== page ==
Autism means sleep deprivation in our household—and in many, many others. For reasons still being investigated, many kids on the spectrum have trouble falling asleep and staying asleep longer than a few hours. Although it's not always been the case, these days, my son Liam, a 7-year-old with autism, goes to sleep quickly thanks to a nightly dose of melatonin and a strict bedtime routine (books, poems, goodnight recitations), but he's often awake again five hours later. Sometimes he goes back to sleep, but usually he's up for at least a few hours, if not the whole next day.
This is a grueling routine, both for my husband and me—we go to bed much later than Liam—and for him, as well. As most of us know from pulling all-nighters in school, working late, or from traveling, less sleep means slower thinking, impaired performance the next day, and a generally foggy brain. And if this is the case in adults, it stands to reason that it's also the case for kids.
A new study out of the Universite de Montreal proves this point exactly. The researchers there studied thirteen kids with autism and thirteen kids without it, and in both cases they found that just "one night of sleep deprivation significantly decreases performance on verbal IQ intelligence tests." They also studied the quality of sleep, and their findings really underscore the need for sleep—in all children—to help with development and cognitive growth.
While this study doesn't tell me much new—I'm fully aware that Liam (and everyone else in our house) works much better on a full night's sleep—it does make me think again about the effects of long-term sleep deprivation. If not-getting-enough-sleep is hard on my husband and me (both of us who loved sleeping 10+ hours a day before we had kids), how much harder is it on Liam? How much more could his brain be developing if he just got enough sleep? Would his language be more progressed if he slept more? How much of his autism is, in fact, sleep deprivation? I'm not saying this to dismiss the value of the parts of his neurology that make him unique (in fact, I celebrate those parts), but I would dearly love to find a way to help him face the world fresh-faced and well-rested each day, and then see what happens.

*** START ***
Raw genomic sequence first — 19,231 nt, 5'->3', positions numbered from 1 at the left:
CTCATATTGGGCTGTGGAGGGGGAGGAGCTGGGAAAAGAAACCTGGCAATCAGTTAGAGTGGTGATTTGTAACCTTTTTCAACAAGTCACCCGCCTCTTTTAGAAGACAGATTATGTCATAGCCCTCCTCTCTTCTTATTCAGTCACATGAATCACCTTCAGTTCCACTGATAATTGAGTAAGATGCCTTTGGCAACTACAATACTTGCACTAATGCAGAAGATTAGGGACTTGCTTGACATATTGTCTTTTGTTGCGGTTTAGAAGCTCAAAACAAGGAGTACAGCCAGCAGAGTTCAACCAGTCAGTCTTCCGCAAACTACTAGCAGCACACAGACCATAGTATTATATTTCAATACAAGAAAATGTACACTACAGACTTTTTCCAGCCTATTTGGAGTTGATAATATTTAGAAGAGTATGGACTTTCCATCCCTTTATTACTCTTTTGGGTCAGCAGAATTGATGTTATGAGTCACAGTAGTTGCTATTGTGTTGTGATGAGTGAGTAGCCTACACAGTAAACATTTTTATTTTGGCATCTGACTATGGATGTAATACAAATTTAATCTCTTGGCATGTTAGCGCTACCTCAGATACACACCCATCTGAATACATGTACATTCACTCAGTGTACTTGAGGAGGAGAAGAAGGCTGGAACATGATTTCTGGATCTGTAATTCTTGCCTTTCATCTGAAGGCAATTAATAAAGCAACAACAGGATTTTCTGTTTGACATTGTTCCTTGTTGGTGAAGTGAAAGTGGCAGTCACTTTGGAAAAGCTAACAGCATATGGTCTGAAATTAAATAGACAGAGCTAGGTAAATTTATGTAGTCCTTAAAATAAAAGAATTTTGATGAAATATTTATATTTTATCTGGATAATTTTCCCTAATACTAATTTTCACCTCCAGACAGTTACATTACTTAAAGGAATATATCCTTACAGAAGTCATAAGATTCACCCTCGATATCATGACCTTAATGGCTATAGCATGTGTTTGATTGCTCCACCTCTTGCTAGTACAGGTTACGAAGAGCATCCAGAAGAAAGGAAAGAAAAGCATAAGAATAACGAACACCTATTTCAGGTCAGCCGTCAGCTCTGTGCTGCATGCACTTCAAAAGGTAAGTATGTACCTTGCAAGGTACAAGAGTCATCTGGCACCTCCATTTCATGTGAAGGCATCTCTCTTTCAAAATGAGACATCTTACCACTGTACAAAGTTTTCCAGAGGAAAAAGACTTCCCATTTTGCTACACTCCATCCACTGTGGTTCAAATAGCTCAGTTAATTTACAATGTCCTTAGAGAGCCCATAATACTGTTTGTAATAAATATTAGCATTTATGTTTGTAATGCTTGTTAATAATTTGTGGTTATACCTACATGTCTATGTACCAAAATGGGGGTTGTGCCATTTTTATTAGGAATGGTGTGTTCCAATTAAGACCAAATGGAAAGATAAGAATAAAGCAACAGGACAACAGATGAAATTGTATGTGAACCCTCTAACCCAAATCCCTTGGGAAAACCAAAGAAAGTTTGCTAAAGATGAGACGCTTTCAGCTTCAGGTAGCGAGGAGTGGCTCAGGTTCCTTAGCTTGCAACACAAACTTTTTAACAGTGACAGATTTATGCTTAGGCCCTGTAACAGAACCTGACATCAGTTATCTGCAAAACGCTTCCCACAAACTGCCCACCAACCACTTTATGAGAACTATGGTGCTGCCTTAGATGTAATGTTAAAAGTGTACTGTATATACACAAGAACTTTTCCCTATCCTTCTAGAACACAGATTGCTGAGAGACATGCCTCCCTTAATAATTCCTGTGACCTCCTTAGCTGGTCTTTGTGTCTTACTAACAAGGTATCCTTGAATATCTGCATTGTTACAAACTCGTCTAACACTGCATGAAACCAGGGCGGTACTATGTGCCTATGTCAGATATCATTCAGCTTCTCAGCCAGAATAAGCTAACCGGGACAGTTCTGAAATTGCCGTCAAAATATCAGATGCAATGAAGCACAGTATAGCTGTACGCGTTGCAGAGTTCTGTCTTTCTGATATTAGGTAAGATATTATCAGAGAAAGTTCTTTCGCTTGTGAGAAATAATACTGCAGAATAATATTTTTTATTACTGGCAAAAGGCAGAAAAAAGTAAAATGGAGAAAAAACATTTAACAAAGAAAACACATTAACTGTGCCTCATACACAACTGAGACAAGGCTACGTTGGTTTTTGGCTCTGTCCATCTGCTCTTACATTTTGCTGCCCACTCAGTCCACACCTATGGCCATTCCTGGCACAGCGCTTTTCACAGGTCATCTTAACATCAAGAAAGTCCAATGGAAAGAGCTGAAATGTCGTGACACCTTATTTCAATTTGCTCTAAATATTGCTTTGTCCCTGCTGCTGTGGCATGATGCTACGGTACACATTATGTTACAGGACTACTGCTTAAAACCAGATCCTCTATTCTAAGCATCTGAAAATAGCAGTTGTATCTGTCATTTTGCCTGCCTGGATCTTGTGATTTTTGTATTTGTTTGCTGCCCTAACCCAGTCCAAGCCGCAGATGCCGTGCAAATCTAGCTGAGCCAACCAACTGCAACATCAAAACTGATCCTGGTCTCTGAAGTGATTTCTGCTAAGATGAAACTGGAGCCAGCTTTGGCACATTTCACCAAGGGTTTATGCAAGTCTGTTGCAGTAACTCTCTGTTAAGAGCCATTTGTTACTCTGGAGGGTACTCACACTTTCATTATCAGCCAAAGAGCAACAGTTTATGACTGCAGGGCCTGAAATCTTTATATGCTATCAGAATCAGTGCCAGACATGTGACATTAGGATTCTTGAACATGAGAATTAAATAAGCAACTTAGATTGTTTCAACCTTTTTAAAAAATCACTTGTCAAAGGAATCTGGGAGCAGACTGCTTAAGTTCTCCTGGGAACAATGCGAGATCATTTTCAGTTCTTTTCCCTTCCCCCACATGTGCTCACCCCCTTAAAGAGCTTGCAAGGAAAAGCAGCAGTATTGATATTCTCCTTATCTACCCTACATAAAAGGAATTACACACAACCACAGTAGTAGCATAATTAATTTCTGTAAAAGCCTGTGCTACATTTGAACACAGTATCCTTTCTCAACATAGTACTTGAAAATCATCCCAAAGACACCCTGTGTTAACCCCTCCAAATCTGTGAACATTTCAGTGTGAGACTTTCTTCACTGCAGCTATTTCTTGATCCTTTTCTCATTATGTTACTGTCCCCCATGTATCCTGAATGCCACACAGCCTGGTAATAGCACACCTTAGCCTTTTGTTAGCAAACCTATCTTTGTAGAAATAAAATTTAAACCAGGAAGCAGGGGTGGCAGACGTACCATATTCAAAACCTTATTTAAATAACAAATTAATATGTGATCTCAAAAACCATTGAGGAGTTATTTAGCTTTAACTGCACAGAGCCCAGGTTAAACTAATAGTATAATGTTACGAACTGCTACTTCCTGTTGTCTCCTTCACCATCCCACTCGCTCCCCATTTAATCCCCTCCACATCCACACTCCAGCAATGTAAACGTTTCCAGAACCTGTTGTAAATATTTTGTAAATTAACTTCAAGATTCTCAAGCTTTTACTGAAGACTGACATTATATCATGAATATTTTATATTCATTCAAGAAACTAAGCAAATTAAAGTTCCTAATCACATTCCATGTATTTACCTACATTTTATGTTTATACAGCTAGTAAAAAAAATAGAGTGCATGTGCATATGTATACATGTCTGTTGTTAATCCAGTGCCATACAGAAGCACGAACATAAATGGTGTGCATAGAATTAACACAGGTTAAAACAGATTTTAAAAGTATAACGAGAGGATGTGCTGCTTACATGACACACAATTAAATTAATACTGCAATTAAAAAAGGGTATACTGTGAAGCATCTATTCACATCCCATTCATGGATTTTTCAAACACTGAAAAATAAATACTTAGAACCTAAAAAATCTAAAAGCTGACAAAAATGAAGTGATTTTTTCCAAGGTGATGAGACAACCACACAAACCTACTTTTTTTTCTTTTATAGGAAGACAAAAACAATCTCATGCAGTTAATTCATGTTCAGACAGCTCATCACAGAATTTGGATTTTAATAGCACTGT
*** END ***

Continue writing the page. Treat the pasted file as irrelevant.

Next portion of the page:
So, if any of you have found methods to help kids with autism sleep through the night—or want to comment on sleep and cognitive function—please, please send me a message/email/Tweet. I'd love to hear what's working for you and yours so I can use it in my own home and share it with the many, many other sleepy parents and kids out there.
Jamie Pacton lives near Lake Michigan where she drinks loads of coffee, dreams of sailing, and enjoys each day with her husband and two sons, Liam and Eliot. Find her at www.jamiepacton.com, Facebook (Jamie Pacton), and Twitter @jamiepacton
Image "Handsome Boy Sleeping Peacefully" via Shutterstock